As we move into Daniel and the Exile Era, the setting in the opening chapters of Daniel is in the Babylonian court shortly after Nebuchadnezzar had a troublesome dream that led to insomnia (Daniel 2:1). Ancient Babylonians strongly believed in supernatural forces and looked for omens in the stars, dreams, and even the shapes of animal livers. Nebuchadnezzar could not understand its message, so he called his magicians, enchanters, sorcerers and other wise men to help him understand his vision (v. 2). Anyone could invent a meaning they could attach to the dream, but to give the dream itself without help from the dreamer was a sign of clear inspiration of understanding. That is why Nebuchadnezzar demanded to hear both the dream and its meaning (vv. 3–11).
When no Babylonian wise man could help him, Nebuchadnezzar threatened to kill all of his wise men, including Daniel and his friends. But Daniel prayed, and God revealed the dream to him. Before Daniel ran to the king with the interpretation, he set his heart in the right place by proclaiming the sovereignty of God in his most famous words:
Daniel 2:20-23 … “Blessed be the name of God forever and ever, to whom belong wisdom and might.
He changes times and seasons; he removes kings and sets up kings;
he gives wisdom to the wise and knowledge to those who have understanding;
he reveals deep and hidden things; he knows what is in the darkness, and the light dwells with him.
To you, O God of my fathers, I give thanks and praise, for you have given me wisdom and might,
and have now made known to me what we asked of you, for you have made known to us the king's matter.”
Nebuchadnezzar’s dream was concerning the empires that would succeed Nebuchadnezzar. Most likely, we are to understand the kingdoms represented by the various part of the statue as follows: head of gold—Babylon; chest and arms of silver—Media- Persia; middle and thighs of bronze—Greece; legs of iron and feet of iron mixed with clay—Rome (vv. 25–43). But the end of the dream is the most remarkable part—a rock not cut by human hands would destroy all these kingdoms and become a mountain so large as to fill the whole earth (vv. 44–45). God’s kingdom, not established by human initiative, would rise victorious during the Roman era. Here we have a clear prediction of Jesus Christ.
In verses 46-49, King Nebuchadnezzar fell upon his face and paid homage to Daniel and made him ruler over the whole province of Babylon and chief prefect over all the wise men of Babylon.
Later in chapter 4, King Nebuchadnezzar’s sin would be on high display, as his pride and self-exultation would reveal itself in a statement he makes in verse 30. One day, he looked over his kingdom and said, “Is this not the great Babylon I have built as my royal residence, by my mighty power and for the glory of my majesty?” (Daniel 4:30)
This is in total contrast to everything the Bible teaches, which is that everything you and I have—everything--is from the hand of God, and is to be used, not for our glory, but for His glory.
Isaiah 48:11 “For my own sake, for my own sake, I do it, for how should my name be profaned? My glory I will not give to another.”
Praise God that He is not thwarted from our profaning His name. He is vigilant and does not give His glory to anything or anyone else. Praise God for the cross--for a Savior who saves us from our madness to make our lives all about us. Praise God that He redeems His people to glorify His name, as He is worthy.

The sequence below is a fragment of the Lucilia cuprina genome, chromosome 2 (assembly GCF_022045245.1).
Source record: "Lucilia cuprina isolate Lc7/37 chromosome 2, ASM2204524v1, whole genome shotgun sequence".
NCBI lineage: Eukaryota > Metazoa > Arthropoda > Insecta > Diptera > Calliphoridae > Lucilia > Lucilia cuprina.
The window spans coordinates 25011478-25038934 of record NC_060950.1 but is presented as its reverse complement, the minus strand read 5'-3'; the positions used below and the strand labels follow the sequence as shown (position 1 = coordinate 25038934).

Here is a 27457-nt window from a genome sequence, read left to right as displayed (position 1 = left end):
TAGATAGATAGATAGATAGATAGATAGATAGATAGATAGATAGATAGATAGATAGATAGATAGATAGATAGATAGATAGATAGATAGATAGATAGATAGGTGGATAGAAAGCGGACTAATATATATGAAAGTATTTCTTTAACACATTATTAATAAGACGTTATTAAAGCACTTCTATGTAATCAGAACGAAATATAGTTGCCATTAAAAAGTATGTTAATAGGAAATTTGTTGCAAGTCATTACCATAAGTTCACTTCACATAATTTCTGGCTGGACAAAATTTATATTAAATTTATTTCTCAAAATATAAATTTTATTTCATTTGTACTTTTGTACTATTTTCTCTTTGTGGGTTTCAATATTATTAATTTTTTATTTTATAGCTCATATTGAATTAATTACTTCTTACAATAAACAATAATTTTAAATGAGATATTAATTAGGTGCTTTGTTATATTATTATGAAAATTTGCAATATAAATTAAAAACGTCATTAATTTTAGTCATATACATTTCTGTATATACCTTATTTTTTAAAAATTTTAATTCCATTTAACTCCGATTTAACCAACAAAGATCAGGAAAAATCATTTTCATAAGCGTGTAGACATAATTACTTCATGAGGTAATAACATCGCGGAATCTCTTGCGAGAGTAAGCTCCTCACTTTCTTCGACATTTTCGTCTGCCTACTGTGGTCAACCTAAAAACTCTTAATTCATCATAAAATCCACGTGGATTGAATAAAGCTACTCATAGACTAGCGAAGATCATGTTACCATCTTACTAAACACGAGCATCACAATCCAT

The Word of Truth Catechism question 15 is “Why did God make us?”
Answer: God made us to glorify Him, so that His glory would be known and praised.
Romans 11:36 For from him and through him and to him are all things. To him be glory forever. Amen.
The point is, in God’s sovereign plan and purpose ALL THINGS are from Him, through Him, and to Him. Ultimately, it is so He will be glorified in all things. This means He is glorified by those He has chosen to be redeemed and by those He has chosen to be condemned.
Everything that exists, including our lives, exists ultimately for the glory of God.
The word of God is packed full of this reality that God will do what He does for His glory--for His name!
-Exodus 14:4 and 18 say that Pharaoh's heart was hardened for the glory of God.
-Ezekiel 20:5-9 says that God did not destroy Israel in the desert for the sake of His name.
-1 Samuel 12:19-23 says the beginning of the Israelites’ monarchy was about the glory of God. -2 Samuel 7:23 says Israel became great and powerful among the nations for the glory of God.
-1 Kings 8:41-45 says Solomon dedicates the temple for the glory of God.
-Malachi 2:2 says God decides to destroy Israel because they would not lay it in their heart to give glory to His name.
-John 4:34, 7:18, and 17:4 say that Jesus' life and ministry was about the glory of God.
-John 12:27-28 says the cross of Jesus is about the glory of God.
-1 Corinthians 10:31, 1 Peter 4:11, and Matthew 5:16 say that the Christian life is about the reflection of the glory of God off of our lives into the universe.
-Psalm 23:3 says, “… He leads me in paths of righteousness for his name's sake.”
-2 Thessalonians 1:9-10 says the second coming is about the consummation of the glory of God.
The story of the Bible is NOT about you or me--it’s about God!
Nebuchadnezzar’s life and fame are not about his glory; it’s about God’s glory, whether Nebuchadnezzar knows it or not.
May we live our lives knowing well for whom we ultimately live. May God be glorified in ALL we do. “So, whether you eat or drink, or whatever you do, do all to the glory of God” (1 Corinthians 10:31).